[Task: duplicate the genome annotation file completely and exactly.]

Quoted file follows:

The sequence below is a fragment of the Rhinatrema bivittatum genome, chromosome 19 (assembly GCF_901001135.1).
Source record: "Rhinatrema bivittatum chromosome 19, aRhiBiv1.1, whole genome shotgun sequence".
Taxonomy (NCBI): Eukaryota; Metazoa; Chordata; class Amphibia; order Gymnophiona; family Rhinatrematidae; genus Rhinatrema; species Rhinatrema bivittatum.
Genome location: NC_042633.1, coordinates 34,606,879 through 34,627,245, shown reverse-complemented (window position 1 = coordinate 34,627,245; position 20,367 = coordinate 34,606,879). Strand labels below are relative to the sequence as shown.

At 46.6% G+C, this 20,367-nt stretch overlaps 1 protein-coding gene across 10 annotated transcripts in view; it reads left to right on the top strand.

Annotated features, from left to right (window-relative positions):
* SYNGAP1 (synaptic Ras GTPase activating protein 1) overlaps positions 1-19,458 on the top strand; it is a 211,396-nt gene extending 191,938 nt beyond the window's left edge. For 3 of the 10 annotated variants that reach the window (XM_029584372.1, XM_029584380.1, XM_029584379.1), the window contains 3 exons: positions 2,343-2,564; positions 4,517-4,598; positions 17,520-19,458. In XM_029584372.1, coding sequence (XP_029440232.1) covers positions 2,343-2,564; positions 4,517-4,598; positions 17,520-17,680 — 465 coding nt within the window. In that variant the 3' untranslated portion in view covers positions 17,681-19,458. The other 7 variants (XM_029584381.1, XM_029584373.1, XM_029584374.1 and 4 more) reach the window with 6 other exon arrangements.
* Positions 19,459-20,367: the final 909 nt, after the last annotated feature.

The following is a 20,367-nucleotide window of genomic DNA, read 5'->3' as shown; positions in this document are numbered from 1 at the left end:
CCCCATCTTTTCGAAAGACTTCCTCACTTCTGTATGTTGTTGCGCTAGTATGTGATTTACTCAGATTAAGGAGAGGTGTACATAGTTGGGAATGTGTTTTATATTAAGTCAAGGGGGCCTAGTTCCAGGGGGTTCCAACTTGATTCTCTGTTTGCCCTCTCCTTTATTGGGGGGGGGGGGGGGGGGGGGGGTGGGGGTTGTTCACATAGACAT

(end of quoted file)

The sequence below is a fragment of the Rhinatrema bivittatum genome, chromosome 19 (assembly GCF_901001135.1).
Source record: "Rhinatrema bivittatum chromosome 19, aRhiBiv1.1, whole genome shotgun sequence".
Taxonomy (NCBI): Eukaryota; Metazoa; Chordata; class Amphibia; order Gymnophiona; family Rhinatrematidae; genus Rhinatrema; species Rhinatrema bivittatum.
Genome location: NC_042633.1, coordinates 34,606,879 through 34,627,245, shown reverse-complemented (window position 1 = coordinate 34,627,245; position 20,367 = coordinate 34,606,879). Strand labels below are relative to the sequence as shown.

At 46.6% G+C, this 20,367-nt stretch overlaps 1 protein-coding gene across 10 annotated transcripts in view; it reads left to right on the top strand.

Annotated features, from left to right (window-relative positions):
* SYNGAP1 (synaptic Ras GTPase activating protein 1) overlaps positions 1-19,458 on the top strand; it is a 211,396-nt gene extending 191,938 nt beyond the window's left edge. For 3 of the 10 annotated variants that reach the window (XM_029584372.1, XM_029584380.1, XM_029584379.1), the window contains 3 exons: positions 2,343-2,564; positions 4,517-4,598; positions 17,520-19,458. In XM_029584372.1, coding sequence (XP_029440232.1) covers positions 2,343-2,564; positions 4,517-4,598; positions 17,520-17,680 — 465 coding nt within the window. In that variant the 3' untranslated portion in view covers positions 17,681-19,458. The other 7 variants (XM_029584381.1, XM_029584373.1, XM_029584374.1 and 4 more) reach the window with 6 other exon arrangements.
* Positions 19,459-20,367: the final 909 nt, after the last annotated feature.

The following is a 20,367-nucleotide window of genomic DNA, read 5'->3' as shown; positions in this document are numbered from 1 at the left end:
CCCCATCTTTTCGAAAGACTTCCTCACTTCTGTATGTTGTTGCGCTAGTATGTGATTTACTCAGATTAAGGAGAGGTGTACATAGTTGGGAATGTGTTTTATATTAAGTCAAGGGGGCCTAGTTCCAGGGGGTTCCAACTTGATTCTCTGTTTGCCCTCTCCTTTATTGGGGGGGGGGGGGGGGGGGGGGGTGGGGGTTGTTCACATAGACAT